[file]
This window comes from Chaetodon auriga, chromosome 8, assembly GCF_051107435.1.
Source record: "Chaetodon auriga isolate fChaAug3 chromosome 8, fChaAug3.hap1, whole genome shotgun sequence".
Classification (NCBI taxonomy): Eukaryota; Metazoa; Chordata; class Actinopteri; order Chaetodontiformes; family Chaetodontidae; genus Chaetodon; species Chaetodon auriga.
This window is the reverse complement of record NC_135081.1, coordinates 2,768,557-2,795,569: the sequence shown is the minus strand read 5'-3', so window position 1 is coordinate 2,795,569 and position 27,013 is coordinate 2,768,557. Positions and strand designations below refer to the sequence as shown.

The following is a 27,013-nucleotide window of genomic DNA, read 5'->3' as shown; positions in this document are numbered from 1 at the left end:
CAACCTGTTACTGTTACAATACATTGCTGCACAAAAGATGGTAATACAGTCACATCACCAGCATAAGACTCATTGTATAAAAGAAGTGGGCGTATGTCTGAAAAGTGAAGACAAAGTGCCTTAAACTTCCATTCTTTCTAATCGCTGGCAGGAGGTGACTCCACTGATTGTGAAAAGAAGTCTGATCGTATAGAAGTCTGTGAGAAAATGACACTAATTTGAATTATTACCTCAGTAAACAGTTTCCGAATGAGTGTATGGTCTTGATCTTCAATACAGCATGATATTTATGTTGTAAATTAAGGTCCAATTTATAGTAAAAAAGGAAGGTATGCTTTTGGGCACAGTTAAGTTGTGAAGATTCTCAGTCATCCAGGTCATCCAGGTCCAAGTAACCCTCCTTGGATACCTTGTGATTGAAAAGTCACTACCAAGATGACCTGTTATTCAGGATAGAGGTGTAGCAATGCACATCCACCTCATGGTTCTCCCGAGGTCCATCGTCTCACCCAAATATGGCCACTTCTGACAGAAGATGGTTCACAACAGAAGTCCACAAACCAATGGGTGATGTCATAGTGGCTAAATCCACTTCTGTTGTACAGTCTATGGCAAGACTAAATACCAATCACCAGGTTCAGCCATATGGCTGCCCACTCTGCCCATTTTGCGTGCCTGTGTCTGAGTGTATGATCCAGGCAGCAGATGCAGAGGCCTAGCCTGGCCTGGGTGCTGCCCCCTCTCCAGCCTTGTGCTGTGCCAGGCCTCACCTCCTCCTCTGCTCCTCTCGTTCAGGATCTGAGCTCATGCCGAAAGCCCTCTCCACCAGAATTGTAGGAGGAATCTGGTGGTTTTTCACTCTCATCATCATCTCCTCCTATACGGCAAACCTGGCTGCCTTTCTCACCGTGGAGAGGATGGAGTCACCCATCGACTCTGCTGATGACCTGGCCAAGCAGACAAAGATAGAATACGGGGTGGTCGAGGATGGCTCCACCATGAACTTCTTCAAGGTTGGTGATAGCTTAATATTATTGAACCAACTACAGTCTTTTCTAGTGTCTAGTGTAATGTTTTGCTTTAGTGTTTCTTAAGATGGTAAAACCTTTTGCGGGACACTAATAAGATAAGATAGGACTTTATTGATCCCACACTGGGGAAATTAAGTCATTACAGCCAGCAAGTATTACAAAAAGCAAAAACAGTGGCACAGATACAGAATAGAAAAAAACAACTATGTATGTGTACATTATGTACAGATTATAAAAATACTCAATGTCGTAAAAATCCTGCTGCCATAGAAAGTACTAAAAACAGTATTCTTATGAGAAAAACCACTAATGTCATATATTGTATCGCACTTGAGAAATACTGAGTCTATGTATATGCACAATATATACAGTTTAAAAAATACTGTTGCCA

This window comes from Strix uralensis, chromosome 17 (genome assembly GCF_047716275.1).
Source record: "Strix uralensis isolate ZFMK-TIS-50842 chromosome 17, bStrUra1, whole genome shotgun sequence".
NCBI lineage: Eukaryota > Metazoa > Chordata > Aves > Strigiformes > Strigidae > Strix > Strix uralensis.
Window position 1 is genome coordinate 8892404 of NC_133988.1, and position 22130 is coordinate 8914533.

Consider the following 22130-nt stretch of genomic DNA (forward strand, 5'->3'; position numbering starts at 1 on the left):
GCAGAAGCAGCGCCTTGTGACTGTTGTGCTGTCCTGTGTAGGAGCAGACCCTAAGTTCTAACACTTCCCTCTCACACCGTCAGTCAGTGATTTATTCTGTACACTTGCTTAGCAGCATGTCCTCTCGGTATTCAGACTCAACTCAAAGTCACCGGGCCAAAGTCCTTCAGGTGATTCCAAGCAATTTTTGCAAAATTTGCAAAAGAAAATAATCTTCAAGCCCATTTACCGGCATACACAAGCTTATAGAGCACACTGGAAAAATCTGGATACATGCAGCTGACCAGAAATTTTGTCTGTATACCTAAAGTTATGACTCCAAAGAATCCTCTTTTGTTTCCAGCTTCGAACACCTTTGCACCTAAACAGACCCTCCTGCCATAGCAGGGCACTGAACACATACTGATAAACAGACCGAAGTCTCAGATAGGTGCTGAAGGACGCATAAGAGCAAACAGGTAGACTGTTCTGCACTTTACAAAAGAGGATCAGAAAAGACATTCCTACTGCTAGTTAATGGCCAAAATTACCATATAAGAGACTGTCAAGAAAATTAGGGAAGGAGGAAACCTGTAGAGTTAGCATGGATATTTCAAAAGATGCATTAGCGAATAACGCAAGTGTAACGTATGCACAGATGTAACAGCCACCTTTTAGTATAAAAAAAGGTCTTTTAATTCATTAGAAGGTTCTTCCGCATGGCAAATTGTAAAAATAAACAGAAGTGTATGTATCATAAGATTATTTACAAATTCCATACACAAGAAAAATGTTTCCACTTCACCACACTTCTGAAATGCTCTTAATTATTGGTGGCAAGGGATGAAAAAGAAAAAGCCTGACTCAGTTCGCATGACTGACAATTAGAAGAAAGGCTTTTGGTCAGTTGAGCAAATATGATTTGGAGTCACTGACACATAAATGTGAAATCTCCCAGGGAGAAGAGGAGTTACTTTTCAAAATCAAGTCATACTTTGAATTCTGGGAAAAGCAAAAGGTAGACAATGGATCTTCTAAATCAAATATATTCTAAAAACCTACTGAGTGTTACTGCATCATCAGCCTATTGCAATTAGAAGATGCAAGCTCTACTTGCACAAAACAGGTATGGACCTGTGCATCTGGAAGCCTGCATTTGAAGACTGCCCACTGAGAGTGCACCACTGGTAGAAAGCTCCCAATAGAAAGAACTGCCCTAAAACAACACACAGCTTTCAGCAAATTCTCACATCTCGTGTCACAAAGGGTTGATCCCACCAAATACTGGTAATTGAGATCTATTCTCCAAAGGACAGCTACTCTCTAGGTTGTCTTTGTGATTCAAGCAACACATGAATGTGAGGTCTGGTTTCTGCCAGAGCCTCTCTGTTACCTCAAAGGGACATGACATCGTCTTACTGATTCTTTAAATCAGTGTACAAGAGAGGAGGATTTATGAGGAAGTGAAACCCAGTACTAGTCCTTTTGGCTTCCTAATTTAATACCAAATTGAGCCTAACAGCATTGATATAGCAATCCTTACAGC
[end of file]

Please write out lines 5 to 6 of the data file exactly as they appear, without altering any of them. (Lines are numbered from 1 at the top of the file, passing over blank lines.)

The following is a 27,013-nucleotide window of genomic DNA, read 5'->3' as shown; positions in this document are numbered from 1 at the left end:
CAACCTGTTACTGTTACAATACATTGCTGCACAAAAGATGGTAATACAGTCACATCACCAGCATAAGACTCATTGTATAAAAGAAGTGGGCGTATGTCTGAAAAGTGAAGACAAAGTGCCTTAAACTTCCATTCTTTCTAATCGCTGGCAGGAGGTGACTCCACTGATTGTGAAAAGAAGTCTGATCGTATAGAAGTCTGTGAGAAAATGACACTAATTTGAATTATTACCTCAGTAAACAGTTTCCGAATGAGTGTATGGTCTTGATCTTCAATACAGCATGATATTTATGTTGTAAATTAAGGTCCAATTTATAGTAAAAAAGGAAGGTATGCTTTTGGGCACAGTTAAGTTGTGAAGATTCTCAGTCATCCAGGTCATCCAGGTCCAAGTAACCCTCCTTGGATACCTTGTGATTGAAAAGTCACTACCAAGATGACCTGTTATTCAGGATAGAGGTGTAGCAATGCACATCCACCTCATGGTTCTCCCGAGGTCCATCGTCTCACCCAAATATGGCCACTTCTGACAGAAGATGGTTCACAACAGAAGTCCACAAACCAATGGGTGATGTCATAGTGGCTAAATCCACTTCTGTTGTACAGTCTATGGCAAGACTAAATACCAATCACCAGGTTCAGCCATATGGCTGCCCACTCTGCCCATTTTGCGTGCCTGTGTCTGAGTGTATGATCCAGGCAGCAGATGCAGAGGCCTAGCCTGGCCTGGGTGCTGCCCCCTCTCCAGCCTTGTGCTGTGCCAGGCCTCACCTCCTCCTCTGCTCCTCTCGTTCAGGATCTGAGCTCATGCCGAAAGCCCTCTCCACCAGAATTGTAGGAGGAATCTGGTGGTTTTTCACTCTCATCATCATCTCCTCCTATACGGCAAACCTGGCTGCCTTTCTCACCGTGGAGAGGATGGAGTCACCCATCGACTCTGCTGATGACCTGGCCAAGCAGACAAAGATAGAATACGGGGTGGTCGAGGATGGCTCCACCATGAACTTCTTCAAGGTTGGTGATAGCTTAATATTATTGAACCAACTACAGTCTTTTCTAGTGTCTAGTGTAATGTTTTGCTTTAGTGTTTCTTAAGATGGTAAAACCTTTTGCGGGACACTAATAAGATAAGATAGGACTTTATTGATCCCACACTGGGGAAATTAAGTCATTACAGCCAGCAAGTATTACAAAAAGCAAAAACAGTGGCACAGATACAGAATAGAAAAAAACAACTATGTATGTGTACATTATGTACAGATTATAAAAATACTCAATGTCGTAAAAATCCTGCTGCCATAGAAAGTACTAAAAACAGTATTCTTATGAGAAAAACCACTAATGTCATATATTGTATCGCACTTGAGAAATACTGAGTCTATGTATATGCACAATATATACAGTTTAAAAAATACTGTTGCCA